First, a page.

Chronicles of Riddick: Assault on Dark Athena (PlayStation 3, Xbox 360 [reviewed], PC)
Developer: Starbreeze Studios/Tigon Studios
Released: April 7, 2009
Richard B. Riddick lurks in the shadows of a dark, decadent expanse of star systems where outlawry, wickedness and the bestial nature of man rules. It’s a universe of unapproachable evil that only the corrupt and perverted can thrive in. Riddick’s vision of this setting isn’t distorted. He’s no more a hero than the renegade slaver, but that’s why I love him. He’s a monster like everyone else, motivated by the baser desires of revenge, greed, and freedom of distraction.
And he’s finally back after a long videogame hiatus. Starbreeze Studios’ The Chronicles of Riddick: Assault on Dark Athena is an “episodic” continuation of the 2004 surprise hit, The Chronicles of Riddick: Escape from Butcher Bay. Unfortunately, Assault on Dark Athena doesn’t do much more than extend the 2004 Riddick fiction that it’s bundled with. The integral mechanics of the previous title -- the first-person stealth and shooting -- have been carried over with minor tweaks.
If you’re unfamiliar with Riddick, let me acquaint you. Riddick is a grim guy who favors the dark more than the light. Even before he gets his shine eyes -- an ability that you can access at any time to see in a dark room -- from a slam preacher in Butcher Bay, you’ll find yourself sneaking around and sticking to Butcher Bay’s poorly lit corners, carefully monitoring enemy movements, calculating the best possible time to jump in for a sick melee-based kill. It’s the charm of the title, and its bread and butter as well.
Of course, you could always rip into a passage with guns (assault rifles, shotguns, and pistols) blazing or knives brandished. There’s really no wrong choice with choosing either stealth or outright aggression. Both games rarely punish you for being noisy, other than the occasional extra guards.
While Athena’s melee system isn’t radically different from Butcher Bay, there have been a few tweaks. Riddick now has more melee moves. Pressing different directions with the left knob while swinging will generate different attacks. There’s not a traditional combo system, but you’ll find yourself opening up opponents with a lot more ease. And yes, it’s all brutal stuff with real-time deformation. The viciously curved knives, Ulaks, cut swaths across your opponents’ chests, while fists deform faces and give bloody impressions on skin.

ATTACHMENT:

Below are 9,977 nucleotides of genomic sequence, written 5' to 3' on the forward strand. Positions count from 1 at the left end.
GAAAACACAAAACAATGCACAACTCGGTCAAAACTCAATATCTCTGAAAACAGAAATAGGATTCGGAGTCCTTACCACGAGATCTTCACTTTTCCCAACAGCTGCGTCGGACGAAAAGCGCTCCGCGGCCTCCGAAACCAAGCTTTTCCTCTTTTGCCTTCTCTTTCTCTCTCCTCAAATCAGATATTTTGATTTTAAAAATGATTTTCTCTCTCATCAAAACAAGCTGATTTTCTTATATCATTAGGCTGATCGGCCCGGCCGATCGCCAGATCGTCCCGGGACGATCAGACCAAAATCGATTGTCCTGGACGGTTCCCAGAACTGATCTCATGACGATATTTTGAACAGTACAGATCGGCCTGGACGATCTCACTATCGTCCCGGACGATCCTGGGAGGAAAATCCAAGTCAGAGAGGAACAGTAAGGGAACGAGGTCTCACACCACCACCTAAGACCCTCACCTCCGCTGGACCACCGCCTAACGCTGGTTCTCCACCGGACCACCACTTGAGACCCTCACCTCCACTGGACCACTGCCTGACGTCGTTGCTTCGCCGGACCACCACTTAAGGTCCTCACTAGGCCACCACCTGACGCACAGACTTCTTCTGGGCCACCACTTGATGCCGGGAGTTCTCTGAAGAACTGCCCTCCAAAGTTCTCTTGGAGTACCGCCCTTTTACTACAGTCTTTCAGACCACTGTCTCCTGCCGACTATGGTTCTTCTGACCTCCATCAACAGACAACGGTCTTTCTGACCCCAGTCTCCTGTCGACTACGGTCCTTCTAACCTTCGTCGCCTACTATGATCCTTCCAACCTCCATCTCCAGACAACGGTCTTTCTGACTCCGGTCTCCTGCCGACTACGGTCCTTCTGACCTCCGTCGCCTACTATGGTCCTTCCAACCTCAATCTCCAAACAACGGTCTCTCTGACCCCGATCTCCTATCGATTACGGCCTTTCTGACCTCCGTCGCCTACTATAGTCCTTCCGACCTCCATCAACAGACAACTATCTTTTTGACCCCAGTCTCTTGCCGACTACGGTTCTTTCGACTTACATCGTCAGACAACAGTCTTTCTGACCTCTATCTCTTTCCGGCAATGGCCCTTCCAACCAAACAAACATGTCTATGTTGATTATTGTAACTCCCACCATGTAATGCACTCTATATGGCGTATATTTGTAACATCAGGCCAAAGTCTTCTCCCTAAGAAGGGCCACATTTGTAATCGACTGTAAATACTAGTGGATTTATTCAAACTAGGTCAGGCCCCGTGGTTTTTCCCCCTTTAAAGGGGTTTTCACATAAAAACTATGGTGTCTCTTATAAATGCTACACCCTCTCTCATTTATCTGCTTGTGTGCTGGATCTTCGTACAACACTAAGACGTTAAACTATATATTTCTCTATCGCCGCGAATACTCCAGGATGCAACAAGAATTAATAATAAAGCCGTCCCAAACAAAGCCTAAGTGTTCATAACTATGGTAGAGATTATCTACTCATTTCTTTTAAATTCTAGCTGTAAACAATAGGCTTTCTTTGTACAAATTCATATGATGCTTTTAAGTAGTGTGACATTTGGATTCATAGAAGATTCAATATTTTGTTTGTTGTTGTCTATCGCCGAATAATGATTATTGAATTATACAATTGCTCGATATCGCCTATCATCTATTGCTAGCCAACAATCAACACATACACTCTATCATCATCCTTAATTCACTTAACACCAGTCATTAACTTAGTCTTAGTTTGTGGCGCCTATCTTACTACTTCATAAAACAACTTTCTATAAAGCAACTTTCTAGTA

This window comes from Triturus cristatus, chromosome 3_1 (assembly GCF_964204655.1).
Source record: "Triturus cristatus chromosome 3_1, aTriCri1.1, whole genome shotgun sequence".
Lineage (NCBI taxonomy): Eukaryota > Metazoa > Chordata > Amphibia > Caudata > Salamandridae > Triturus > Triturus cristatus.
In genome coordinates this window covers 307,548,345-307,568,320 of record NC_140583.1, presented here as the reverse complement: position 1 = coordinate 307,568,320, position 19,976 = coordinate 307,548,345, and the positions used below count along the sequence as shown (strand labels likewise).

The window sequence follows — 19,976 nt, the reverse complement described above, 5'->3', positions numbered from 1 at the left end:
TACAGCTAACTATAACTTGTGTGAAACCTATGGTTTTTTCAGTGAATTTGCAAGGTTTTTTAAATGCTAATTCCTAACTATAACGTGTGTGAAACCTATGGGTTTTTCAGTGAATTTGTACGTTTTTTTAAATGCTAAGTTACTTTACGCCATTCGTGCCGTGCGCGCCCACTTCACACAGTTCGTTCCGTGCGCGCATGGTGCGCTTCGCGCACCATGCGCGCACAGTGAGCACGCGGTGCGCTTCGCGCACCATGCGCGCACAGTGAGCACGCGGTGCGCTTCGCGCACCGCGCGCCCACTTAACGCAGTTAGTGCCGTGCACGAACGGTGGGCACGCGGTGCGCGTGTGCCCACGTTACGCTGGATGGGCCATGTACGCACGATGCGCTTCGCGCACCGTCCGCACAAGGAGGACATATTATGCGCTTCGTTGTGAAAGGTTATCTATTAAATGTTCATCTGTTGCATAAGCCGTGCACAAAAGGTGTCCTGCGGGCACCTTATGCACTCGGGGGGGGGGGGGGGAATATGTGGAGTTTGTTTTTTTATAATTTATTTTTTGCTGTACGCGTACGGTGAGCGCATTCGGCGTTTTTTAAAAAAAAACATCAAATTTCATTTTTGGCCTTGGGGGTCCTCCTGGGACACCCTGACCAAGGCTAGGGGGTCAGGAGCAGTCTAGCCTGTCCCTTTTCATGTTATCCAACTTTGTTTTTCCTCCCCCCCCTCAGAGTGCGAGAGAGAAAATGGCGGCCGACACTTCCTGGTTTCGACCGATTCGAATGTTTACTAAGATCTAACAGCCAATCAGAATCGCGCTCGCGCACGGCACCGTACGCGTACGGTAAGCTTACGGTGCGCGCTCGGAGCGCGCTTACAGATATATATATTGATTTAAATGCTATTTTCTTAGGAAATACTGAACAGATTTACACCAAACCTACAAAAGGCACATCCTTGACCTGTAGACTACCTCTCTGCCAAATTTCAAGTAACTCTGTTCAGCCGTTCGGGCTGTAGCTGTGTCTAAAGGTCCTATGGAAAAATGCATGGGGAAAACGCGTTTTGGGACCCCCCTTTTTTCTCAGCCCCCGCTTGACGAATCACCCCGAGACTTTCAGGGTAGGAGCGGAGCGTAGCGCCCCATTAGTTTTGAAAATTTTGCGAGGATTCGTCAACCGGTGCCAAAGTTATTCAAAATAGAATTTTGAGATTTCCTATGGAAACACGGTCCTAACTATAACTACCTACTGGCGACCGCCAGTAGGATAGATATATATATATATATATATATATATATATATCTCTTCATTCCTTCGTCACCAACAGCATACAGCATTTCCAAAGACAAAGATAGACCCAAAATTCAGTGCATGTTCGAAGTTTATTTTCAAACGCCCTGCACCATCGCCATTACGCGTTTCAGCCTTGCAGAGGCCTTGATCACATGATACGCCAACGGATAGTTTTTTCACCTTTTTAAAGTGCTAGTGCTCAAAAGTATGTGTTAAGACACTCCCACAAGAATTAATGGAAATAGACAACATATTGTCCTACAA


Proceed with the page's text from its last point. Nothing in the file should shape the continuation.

What you get from both these action elements is a sweet mixture that provides strategic action choices -- shooting or sneaking. The AI isn’t dumb, nor is it a slouch with a rifle. The enemies aren’t wholly unperceptive of your sneaking approaches, either -- move too quickly, and you'll have frantic shots and loads of soldiers beginning to descend on your position. It’s pulse-pounding stuff, brilliant in execution and deeply satisfying.
Time hasn’t been kind to some of Butcher Bay’s components. (The visuals, however, have been upgraded.) The trial-and-error gameplay -- constantly reloading when you have taken excess damage or were noticed before you were ready to fight -- can become a chore, and the ancient autosave system has a tendency to screw you over in profound ways. I had to start my game over at one point in the mines thanks to respawning soldiers, low health, and a mech that was turned towards me as soon as I reentered the arena.
You won’t have saving problems with Dark Athena, but the trial-and-error stuff is still present. One section at the beginning of the campaign in particular displays the need for continual reloading. It’s a room packed full of cybernetic zombies (or Drones) and you’ll have to test the waters several times, monitoring how they react and work together as you pass through each portion. Trial-and-error is frustrating, especially when you find yourself repeating sections for the sake of health. It’s common to roll through an hour of gameplay in Dark Athena -- especially towards the end -- without any healing stations.